Denisovans, Neandertals, Immunity, Anthropology, Sex

25 August 2011 was the day Denisovans hit the big time. They still needed to piggyback on the Neandertals, but got a big boost from the immune system study. And sex.

Small selection of some wonderful headlines:

All this from the report version in Science of a drab-titled “The Shaping of Modern Human Immune Systems by Multiregional Admixture with Archaic Humans” by Laurent Abi-Rached and many colleagues.

My previous posts and content (see boxes above) have been some of the most referenced on Living Anthropologically. For a long time these posts held a top-10 place in search results for “Denisovans” just from a short discussion. It is interesting that Denisovans now hit the mainstream with the article on immunity. Some comments on how this is breaking:

First, John Hawks’s analysis of the paper is a must-read: “HLA class-I loci in Neandertals and Denisova.” Hawks has been working on this stuff for a long time, without the sensationalistic headlines. He adds important notes of caution and qualification. For another post that explicitly consider Hawks’s points, see “Did sex with Neanderthals and Denisovans shape our immune systems? The jury’s still out.”

Second, as Rosemary Joyce explores in “A Neanderthal Tragedy of Shakespearean Dimensions” and “Neanderthal/sapiens: a stormy love affair?” there is just a lot of strange romance, love, and sex going on in these accounts–and that was before the August 25 headlines!

Update 30 August 2011: Rosemary Joyce has just tackled this specific study and the press implications in “Irresistible Neanderthals: Sex in Human Ancestry.” Joyce notes it is not just media reports sensationalizing the sex–it was in the first sentence of the Stanford University press release.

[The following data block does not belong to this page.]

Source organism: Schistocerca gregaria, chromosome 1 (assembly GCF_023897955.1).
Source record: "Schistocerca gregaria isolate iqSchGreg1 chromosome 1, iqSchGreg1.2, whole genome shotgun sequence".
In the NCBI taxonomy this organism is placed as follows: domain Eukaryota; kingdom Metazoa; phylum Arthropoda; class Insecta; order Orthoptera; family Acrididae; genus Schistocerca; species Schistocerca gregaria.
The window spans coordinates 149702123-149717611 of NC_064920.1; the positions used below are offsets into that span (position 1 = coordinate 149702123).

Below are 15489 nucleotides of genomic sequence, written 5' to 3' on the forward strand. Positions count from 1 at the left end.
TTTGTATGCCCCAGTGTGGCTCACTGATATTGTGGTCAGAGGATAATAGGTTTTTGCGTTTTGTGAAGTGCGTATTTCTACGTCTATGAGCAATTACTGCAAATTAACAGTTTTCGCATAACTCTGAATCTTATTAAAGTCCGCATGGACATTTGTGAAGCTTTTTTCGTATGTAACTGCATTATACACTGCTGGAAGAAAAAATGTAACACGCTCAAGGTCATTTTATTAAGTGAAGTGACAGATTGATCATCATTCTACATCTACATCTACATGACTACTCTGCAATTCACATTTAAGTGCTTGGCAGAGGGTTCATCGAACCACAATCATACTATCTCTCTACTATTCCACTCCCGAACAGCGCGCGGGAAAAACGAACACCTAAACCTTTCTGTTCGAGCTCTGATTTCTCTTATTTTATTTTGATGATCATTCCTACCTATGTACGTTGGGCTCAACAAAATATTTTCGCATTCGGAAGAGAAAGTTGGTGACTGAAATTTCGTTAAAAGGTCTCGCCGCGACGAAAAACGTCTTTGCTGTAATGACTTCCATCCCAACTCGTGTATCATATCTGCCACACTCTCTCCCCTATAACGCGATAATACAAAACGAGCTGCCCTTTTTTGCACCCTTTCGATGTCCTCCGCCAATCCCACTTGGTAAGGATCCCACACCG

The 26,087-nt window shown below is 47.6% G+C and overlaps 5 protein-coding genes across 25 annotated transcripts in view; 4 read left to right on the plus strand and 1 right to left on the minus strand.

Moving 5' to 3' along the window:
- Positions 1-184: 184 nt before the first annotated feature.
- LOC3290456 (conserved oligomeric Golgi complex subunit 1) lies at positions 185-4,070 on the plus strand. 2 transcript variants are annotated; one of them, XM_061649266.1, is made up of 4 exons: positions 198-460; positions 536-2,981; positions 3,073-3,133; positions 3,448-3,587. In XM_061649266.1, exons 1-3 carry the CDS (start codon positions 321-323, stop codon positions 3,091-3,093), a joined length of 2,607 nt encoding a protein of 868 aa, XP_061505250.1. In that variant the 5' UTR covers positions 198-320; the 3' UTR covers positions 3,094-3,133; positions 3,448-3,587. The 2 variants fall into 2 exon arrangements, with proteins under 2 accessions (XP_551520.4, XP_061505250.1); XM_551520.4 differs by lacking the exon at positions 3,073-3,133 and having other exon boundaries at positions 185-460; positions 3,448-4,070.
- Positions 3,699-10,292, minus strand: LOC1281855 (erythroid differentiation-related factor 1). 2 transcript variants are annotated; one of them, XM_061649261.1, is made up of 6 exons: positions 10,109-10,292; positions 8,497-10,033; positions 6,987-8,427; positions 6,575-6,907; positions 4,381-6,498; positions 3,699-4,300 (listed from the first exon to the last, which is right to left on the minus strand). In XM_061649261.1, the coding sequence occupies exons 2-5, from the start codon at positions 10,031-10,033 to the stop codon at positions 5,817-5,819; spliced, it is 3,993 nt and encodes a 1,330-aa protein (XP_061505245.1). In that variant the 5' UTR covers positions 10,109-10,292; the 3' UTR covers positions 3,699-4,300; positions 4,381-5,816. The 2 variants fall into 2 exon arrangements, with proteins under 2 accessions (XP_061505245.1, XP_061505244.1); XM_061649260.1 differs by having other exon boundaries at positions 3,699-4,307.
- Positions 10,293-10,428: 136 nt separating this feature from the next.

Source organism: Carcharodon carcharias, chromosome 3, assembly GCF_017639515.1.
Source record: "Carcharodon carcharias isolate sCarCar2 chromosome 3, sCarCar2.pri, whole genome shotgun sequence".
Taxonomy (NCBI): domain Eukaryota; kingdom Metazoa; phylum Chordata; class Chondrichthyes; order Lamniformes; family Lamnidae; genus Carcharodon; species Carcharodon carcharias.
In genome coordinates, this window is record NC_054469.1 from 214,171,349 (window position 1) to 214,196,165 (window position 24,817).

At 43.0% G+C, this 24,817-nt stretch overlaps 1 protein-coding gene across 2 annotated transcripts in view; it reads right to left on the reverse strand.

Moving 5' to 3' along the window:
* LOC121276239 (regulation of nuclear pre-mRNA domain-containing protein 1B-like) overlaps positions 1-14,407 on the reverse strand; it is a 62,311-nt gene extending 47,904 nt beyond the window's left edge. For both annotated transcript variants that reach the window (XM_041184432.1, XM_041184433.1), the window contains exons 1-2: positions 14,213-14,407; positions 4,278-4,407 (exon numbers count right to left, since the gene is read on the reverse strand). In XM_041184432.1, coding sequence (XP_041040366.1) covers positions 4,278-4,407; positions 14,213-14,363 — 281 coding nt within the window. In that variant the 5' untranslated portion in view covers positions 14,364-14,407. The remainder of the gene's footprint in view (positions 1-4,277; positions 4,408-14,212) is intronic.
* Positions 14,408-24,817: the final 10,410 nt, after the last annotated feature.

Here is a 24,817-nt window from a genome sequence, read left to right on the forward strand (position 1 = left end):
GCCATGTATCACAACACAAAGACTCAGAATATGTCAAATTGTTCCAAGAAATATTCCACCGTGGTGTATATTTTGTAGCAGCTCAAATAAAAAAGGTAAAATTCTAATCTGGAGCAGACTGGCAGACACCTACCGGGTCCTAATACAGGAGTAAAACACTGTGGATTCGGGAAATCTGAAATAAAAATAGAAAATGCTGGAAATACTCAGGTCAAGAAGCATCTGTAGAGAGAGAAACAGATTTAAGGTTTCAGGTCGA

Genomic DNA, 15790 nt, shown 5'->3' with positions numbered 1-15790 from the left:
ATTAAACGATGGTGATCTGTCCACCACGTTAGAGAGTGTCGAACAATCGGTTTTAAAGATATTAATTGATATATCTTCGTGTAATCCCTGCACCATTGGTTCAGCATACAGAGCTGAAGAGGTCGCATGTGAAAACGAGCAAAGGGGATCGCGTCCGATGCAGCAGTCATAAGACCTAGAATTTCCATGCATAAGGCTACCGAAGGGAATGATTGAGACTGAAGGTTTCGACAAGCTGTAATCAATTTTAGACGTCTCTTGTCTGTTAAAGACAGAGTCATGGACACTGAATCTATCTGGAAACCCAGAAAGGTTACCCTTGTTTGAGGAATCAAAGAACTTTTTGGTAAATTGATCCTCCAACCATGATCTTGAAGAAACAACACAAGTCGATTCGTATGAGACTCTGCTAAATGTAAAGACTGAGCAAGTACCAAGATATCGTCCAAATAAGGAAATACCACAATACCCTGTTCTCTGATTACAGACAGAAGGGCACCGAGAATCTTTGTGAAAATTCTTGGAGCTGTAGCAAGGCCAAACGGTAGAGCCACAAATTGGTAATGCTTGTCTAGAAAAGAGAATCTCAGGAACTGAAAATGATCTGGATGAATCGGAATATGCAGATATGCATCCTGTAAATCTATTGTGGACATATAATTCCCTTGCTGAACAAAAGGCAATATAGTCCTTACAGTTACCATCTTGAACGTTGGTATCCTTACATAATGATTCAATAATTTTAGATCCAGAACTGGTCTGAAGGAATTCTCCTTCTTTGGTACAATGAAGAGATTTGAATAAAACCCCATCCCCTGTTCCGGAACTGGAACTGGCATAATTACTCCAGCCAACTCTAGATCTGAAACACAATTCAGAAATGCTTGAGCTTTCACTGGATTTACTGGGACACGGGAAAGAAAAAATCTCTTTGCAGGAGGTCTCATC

Third, it is striking that one of the more complete accounts of Denisovans, “Who Were the Denisovans?” by Ann Gibbons is now behind a paywall at Science. At the end of the article, John Hawks gets quoted (indirectly) as thinking that “even small amounts of interbreeding confirm the regional continuity model, and that there was more mixing in the past, but its traces were erased by later waves of immigrants who swamped out the archaic genes.” Somewhat ironically, Hawks has also recently been urging action on scientific journals, to “Make journals work better.”

Finally, I remain worried about racist interpretations of admixture data. Fortunately the main headlines seem about advantages conferred to modern humans as a whole or “us.” But lurking in the text is almost always the idea that these genes are “absent in Africans” or “never in Africans” or the constant talk of “non-Africans.” Racist websites and commenters have picked this up, claiming Neandertal admixture led to an IQ advantage for Europeans but Denisovan admixture led to IQ disadvantage for people in the Papua New Guinea region. I’ve even seen comments relating Neandertal admixture to the UK riots–I wish I were making this up.

One mainstream headline that opens this door: “The downside of sex with Neanderthals” which takes up some points unmentioned in other news reports: